A proposal to reform the French pension system revealed Tuesday would increase worker and company contributions proportionally beginning in 2014 and raise to 43 the number of years an individual must pay into the system to receive full benefits.
France’s Socialist government unveiled a major effort to reform its debt-ridden pension system on Tuesday by increasing worker and company contributions, and gradually lengthening the period for paying in.
Prime Minister Jean-Marc Ayrault, who agreed the final proposal in two days of talks with trade unions and employers, said the reform would aim to share out the burden of paying for the increase in life expectancy.
“The reform that I’m proposing aims to fix the accounts in a lasting way while also removing sources of injustice,” he said.
Under pressure from the European Commission, France is looking to plug holes that will see its generous state pension scheme fall more than 20 billion euros into the red by 2020.
But pension reforms are highly contentious in France -- with previous efforts in 1995 and 2010 sparking mass protests and damaging strikes -- and this latest effort could be the biggest test yet for President François Hollande’s government.
The government proposes that employees as well as businesses pay more every month to France’s retirement system – mostly through a 0.15% increase in both workers’ and employers’ contributions next year.
The plan also incrementally raises a French worker’s contribution period from the current 41.5 years to 43 years by 2035.
A levy on some bonus payments to wealthier pensioners and a change in the date when pensions are adjusted for inflation each year are due to generate some savings.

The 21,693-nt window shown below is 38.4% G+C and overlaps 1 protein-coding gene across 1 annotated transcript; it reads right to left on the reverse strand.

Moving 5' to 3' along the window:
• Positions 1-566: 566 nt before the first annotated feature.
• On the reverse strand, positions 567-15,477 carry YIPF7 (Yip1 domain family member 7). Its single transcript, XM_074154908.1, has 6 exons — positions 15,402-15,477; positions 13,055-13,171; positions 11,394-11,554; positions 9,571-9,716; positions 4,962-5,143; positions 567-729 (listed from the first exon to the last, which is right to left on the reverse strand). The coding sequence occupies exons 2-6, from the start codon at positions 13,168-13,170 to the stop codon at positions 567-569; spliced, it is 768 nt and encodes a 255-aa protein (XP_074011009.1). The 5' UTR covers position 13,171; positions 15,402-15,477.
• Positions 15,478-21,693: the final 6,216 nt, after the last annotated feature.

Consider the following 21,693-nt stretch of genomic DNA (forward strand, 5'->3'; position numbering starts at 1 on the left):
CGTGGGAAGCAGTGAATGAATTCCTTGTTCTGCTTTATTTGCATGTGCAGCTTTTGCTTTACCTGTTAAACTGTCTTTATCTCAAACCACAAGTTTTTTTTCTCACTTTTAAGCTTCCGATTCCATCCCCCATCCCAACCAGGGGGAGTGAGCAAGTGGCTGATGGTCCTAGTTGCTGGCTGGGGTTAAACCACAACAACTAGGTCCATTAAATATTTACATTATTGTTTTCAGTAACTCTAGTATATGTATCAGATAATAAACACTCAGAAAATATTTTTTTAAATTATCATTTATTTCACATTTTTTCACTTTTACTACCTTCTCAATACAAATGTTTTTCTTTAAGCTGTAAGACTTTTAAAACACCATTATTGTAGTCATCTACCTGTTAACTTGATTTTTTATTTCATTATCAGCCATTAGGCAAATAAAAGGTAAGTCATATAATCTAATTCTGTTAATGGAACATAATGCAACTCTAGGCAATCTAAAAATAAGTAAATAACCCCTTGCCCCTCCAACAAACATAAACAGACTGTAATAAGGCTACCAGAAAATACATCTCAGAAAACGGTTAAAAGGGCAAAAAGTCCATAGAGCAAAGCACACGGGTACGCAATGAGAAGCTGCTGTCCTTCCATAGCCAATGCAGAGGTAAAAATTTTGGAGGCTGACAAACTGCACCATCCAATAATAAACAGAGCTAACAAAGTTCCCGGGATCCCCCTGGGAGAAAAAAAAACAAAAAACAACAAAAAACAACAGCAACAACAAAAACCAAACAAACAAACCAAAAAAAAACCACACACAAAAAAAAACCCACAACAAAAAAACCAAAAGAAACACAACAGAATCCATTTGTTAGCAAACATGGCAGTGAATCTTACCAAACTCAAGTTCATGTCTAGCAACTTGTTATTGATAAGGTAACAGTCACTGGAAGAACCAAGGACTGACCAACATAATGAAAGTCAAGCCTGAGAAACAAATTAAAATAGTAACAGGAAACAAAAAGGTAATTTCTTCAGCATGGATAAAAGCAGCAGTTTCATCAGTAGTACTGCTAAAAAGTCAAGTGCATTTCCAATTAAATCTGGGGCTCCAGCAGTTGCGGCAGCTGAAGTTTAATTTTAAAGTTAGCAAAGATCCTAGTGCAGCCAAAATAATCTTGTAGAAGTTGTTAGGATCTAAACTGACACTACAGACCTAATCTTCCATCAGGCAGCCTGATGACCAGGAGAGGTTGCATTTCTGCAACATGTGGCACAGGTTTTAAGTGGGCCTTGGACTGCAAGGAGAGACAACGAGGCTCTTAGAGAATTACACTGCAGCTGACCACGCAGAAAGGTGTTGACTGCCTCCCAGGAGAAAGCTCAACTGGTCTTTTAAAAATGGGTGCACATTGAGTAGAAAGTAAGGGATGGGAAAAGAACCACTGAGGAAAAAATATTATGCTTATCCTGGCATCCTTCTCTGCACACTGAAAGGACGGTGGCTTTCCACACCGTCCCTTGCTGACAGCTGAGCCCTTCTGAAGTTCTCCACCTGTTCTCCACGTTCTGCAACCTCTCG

The government said the measures would save the state’s strained retirement system 7.3 billion euros by 2020, with the books balanced by 2040.
However, the reform will stop short of trimming annual increases that adjust pensions for inflation and avoid some other money-saving measures proposed by a panel of experts earlier this year.
'Only about raising taxes'
France’s leading trade unions were divided on the reform proposal. The CFDT union has acknowledged “even and moderate efforts required” under the plan, and welcomed extended rights to early retirement or retraining for workers in physically demanding jobs.
The more vocal CGT union said the proposal was “directed against young people” and is calling for strikes and protests on September 10.
CGT regarded the new plan as the continuation of reform policies initiated under former conservative president Nicolas Sarkozy.
But the head of his UMP party, Jean-François Copé, criticised the proposal. “This is only about raising taxes. Those charges will diminish the purchasing power of the French who are working and businesses’ competitiveness. That is the opposite of a courageous reform,” he said.
The main business federation MEDEF, too, cautioned against raising employers’ contributions any further and added: “The measures announced this evening by the Prime Minister amount to giving up on solving the pensions issue in a sustainable way through true reform”.
The government, already under fire from the business sector over high labour costs, aims to soothe the pain for companies by passing a parallel measure to lower the social charges that employers pay on salaries.
Date created : 2013-08-27